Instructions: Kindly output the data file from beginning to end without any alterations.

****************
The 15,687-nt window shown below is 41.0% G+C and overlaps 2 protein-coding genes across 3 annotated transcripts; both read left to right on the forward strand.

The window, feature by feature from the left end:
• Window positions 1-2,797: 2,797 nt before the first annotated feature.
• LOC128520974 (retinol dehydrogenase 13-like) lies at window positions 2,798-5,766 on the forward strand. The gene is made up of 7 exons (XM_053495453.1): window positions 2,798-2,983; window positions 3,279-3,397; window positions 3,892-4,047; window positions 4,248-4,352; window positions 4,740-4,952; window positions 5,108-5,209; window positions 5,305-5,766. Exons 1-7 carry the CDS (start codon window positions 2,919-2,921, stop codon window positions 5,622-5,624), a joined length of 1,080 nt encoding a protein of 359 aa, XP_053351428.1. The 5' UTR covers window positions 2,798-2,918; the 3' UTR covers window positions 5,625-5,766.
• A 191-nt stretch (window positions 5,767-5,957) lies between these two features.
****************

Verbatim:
The 15,687-nt window shown below is 41.0% G+C and overlaps 2 protein-coding genes across 3 annotated transcripts; both read left to right on the forward strand.

The window, feature by feature from the left end:
• Window positions 1-2,797: 2,797 nt before the first annotated feature.
• LOC128520974 (retinol dehydrogenase 13-like) lies at window positions 2,798-5,766 on the forward strand. The gene is made up of 7 exons (XM_053495453.1): window positions 2,798-2,983; window positions 3,279-3,397; window positions 3,892-4,047; window positions 4,248-4,352; window positions 4,740-4,952; window positions 5,108-5,209; window positions 5,305-5,766. Exons 1-7 carry the CDS (start codon window positions 2,919-2,921, stop codon window positions 5,622-5,624), a joined length of 1,080 nt encoding a protein of 359 aa, XP_053351428.1. The 5' UTR covers window positions 2,798-2,918; the 3' UTR covers window positions 5,625-5,766.
• A 191-nt stretch (window positions 5,767-5,957) lies between these two features.